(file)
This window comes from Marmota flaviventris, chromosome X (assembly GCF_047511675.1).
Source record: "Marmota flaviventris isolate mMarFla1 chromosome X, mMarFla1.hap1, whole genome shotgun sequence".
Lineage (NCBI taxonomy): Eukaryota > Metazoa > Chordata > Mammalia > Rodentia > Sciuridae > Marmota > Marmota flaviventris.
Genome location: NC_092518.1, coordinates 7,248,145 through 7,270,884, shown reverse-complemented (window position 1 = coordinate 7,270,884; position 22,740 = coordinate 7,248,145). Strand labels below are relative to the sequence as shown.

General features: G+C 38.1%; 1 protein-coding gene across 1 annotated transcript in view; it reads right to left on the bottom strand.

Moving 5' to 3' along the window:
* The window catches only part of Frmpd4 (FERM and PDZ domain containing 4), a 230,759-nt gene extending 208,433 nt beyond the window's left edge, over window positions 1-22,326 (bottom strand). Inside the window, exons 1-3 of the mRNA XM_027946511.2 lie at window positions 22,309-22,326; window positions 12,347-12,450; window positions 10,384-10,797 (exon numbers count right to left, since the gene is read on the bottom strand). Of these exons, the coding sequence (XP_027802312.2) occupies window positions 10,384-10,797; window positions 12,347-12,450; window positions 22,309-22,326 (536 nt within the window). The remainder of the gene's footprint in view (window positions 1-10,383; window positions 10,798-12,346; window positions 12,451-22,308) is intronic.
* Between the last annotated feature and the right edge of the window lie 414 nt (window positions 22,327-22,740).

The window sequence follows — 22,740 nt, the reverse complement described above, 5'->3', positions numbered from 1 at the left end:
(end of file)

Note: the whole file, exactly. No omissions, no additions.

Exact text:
This window comes from Marmota flaviventris, chromosome X (assembly GCF_047511675.1).
Source record: "Marmota flaviventris isolate mMarFla1 chromosome X, mMarFla1.hap1, whole genome shotgun sequence".
Lineage (NCBI taxonomy): Eukaryota > Metazoa > Chordata > Mammalia > Rodentia > Sciuridae > Marmota > Marmota flaviventris.
Genome location: NC_092518.1, coordinates 7,248,145 through 7,270,884, shown reverse-complemented (window position 1 = coordinate 7,270,884; position 22,740 = coordinate 7,248,145). Strand labels below are relative to the sequence as shown.

General features: G+C 38.1%; 1 protein-coding gene across 1 annotated transcript in view; it reads right to left on the bottom strand.

Moving 5' to 3' along the window:
* The window catches only part of Frmpd4 (FERM and PDZ domain containing 4), a 230,759-nt gene extending 208,433 nt beyond the window's left edge, over window positions 1-22,326 (bottom strand). Inside the window, exons 1-3 of the mRNA XM_027946511.2 lie at window positions 22,309-22,326; window positions 12,347-12,450; window positions 10,384-10,797 (exon numbers count right to left, since the gene is read on the bottom strand). Of these exons, the coding sequence (XP_027802312.2) occupies window positions 10,384-10,797; window positions 12,347-12,450; window positions 22,309-22,326 (536 nt within the window). The remainder of the gene's footprint in view (window positions 1-10,383; window positions 10,798-12,346; window positions 12,451-22,308) is intronic.
* Between the last annotated feature and the right edge of the window lie 414 nt (window positions 22,327-22,740).

The window sequence follows — 22,740 nt, the reverse complement described above, 5'->3', positions numbered from 1 at the left end: